After dinner, Val brought out the cake Alison had refused earlier, slathered now with pale lemon icing. It was similar to one their mother used to make. Val set it in the middle of the table, swiping a finger across the icing and slipping it past her lips, tasting before cutting it.
“Yum,” Val said as she handed a slice to Alison.
“None for me, actually,” Alison said, staring at the place where Val’s finger had been.
At Aya’s bedtime, the girl was given a choice between Mommy and Daddy. Separate beds, Alison couldn’t help but notice. It seemed impossible. But Aya was used to the routine. She chose Mommy without question, agreeing to PJs but growling and snapping when Val suggested she wash her face.
“Your aunt still hasn’t seen you, baby.”
But nothing would convince Aya. Could you get a disease from drinking dog milk? Alison wondered. Should she say something? But already Val was wishing her “blessings” in the hall, hugging Alison too close and too long.
That night, Alison slept in Aya’s big girl bed. She stared at the beams in the ceiling, listening to the fitted plastic crinkle under the sheets. Voices murmured, low and lilting; the bed springs creaked. Eventually, she kicked off her blankets and went to stand in the earthship’s long glass hall. The wind pressed the windows and a chill rose from the concrete floor. A small shrine stood at one end of the moonlit hall. A dark figure presided over sacred miscellany: a half-burned smudge, a naked geode, a cup of brown plant matter. There were also a few kid-made additions—a blobby pinch pot, a bead on a string, and an uninterpretable scribble that the child had titled mi familia.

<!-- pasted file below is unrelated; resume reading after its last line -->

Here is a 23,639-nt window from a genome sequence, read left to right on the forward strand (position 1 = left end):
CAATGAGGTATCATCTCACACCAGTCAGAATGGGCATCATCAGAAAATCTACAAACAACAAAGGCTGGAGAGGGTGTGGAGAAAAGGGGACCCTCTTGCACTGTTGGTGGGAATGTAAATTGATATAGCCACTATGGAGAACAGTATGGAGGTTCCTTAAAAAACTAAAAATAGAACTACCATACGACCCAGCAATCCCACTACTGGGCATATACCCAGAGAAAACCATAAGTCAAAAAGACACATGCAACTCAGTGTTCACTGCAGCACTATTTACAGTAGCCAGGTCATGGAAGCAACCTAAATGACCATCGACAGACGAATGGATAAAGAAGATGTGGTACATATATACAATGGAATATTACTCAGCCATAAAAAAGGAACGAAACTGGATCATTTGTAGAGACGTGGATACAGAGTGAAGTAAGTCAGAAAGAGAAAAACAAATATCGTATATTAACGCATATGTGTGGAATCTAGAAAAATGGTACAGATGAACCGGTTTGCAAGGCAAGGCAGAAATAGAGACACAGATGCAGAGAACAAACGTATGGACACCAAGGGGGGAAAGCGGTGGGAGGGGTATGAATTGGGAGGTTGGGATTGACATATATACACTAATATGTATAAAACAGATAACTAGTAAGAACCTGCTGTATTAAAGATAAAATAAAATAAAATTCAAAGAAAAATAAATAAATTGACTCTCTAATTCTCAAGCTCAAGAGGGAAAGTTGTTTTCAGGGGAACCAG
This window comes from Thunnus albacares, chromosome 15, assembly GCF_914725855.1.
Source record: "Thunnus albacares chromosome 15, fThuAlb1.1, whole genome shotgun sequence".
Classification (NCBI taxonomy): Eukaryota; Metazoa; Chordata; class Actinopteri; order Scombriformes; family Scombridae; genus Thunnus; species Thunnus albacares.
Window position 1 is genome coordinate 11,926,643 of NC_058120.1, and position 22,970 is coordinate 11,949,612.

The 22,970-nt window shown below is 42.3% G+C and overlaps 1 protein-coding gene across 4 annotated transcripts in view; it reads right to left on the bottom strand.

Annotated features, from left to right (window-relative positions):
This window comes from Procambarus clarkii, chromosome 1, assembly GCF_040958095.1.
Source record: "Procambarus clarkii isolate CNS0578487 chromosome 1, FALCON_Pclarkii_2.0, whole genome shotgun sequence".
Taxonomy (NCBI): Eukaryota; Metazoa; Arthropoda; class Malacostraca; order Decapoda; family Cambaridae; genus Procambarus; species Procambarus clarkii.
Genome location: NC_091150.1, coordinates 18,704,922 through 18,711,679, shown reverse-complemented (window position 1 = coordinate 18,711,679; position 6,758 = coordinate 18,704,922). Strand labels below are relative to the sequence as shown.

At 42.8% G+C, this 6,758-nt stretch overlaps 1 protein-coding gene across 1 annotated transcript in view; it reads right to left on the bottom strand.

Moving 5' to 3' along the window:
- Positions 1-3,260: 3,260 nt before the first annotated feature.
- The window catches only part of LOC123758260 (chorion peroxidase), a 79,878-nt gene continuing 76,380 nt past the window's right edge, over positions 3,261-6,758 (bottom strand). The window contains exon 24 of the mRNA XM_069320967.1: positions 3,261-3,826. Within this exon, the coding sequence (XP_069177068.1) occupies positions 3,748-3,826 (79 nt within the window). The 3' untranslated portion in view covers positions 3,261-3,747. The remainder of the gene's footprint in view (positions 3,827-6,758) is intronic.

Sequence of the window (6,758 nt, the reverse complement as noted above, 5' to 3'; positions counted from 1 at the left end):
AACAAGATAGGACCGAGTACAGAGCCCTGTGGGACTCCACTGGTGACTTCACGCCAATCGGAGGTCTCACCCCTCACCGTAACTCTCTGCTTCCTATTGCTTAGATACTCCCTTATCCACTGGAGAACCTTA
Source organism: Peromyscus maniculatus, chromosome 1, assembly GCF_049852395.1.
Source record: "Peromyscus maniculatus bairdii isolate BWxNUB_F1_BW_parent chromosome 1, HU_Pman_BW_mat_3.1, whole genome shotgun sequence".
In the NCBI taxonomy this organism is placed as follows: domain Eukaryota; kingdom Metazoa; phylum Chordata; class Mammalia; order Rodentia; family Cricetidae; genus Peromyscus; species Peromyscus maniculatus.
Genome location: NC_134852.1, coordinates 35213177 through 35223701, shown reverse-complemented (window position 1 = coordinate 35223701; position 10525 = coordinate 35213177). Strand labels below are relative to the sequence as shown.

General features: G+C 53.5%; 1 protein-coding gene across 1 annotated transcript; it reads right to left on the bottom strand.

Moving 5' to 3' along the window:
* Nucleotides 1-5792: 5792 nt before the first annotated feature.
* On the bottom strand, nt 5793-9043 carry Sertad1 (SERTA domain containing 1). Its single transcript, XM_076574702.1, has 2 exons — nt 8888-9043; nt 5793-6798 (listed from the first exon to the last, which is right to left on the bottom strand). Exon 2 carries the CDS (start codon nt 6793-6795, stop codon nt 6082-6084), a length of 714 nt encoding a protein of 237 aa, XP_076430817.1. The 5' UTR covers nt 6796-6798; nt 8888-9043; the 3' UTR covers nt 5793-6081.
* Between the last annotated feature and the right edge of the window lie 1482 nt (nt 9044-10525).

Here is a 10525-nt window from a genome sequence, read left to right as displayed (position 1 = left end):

On the way back to her room, Alison hesitated in front of Val’s bedroom. The door floated open when she touched the wood. The room was nightlight blue. Valerie lay on her back, asleep. Alison blinked. Val’s breasts were exposed, pale and misshapen. Alison moved to shut the door, but then she discerned Aya’s long legs tangled with Valerie’s. The shapes slowly clarified, and then Alison understood. The child’s white lips were working at her mother’s milkless tit.
As soon as Alison got back in bed, she saw that mouth again—her boyfriend’s mouth on Valerie’s breast. The first mouth Alison had ever kissed. He and Val had been on Alison’s bed, on Alison’s blankets. Val was in his lap, her nipple in his mouth, heaving up and down as his moans leaked out. Alison only barely understood what was in front of her. She stood there in the open door with her backpack still on her shoulders.
Later, Alison’s boyfriend explained apologetically that he was in love with her sister.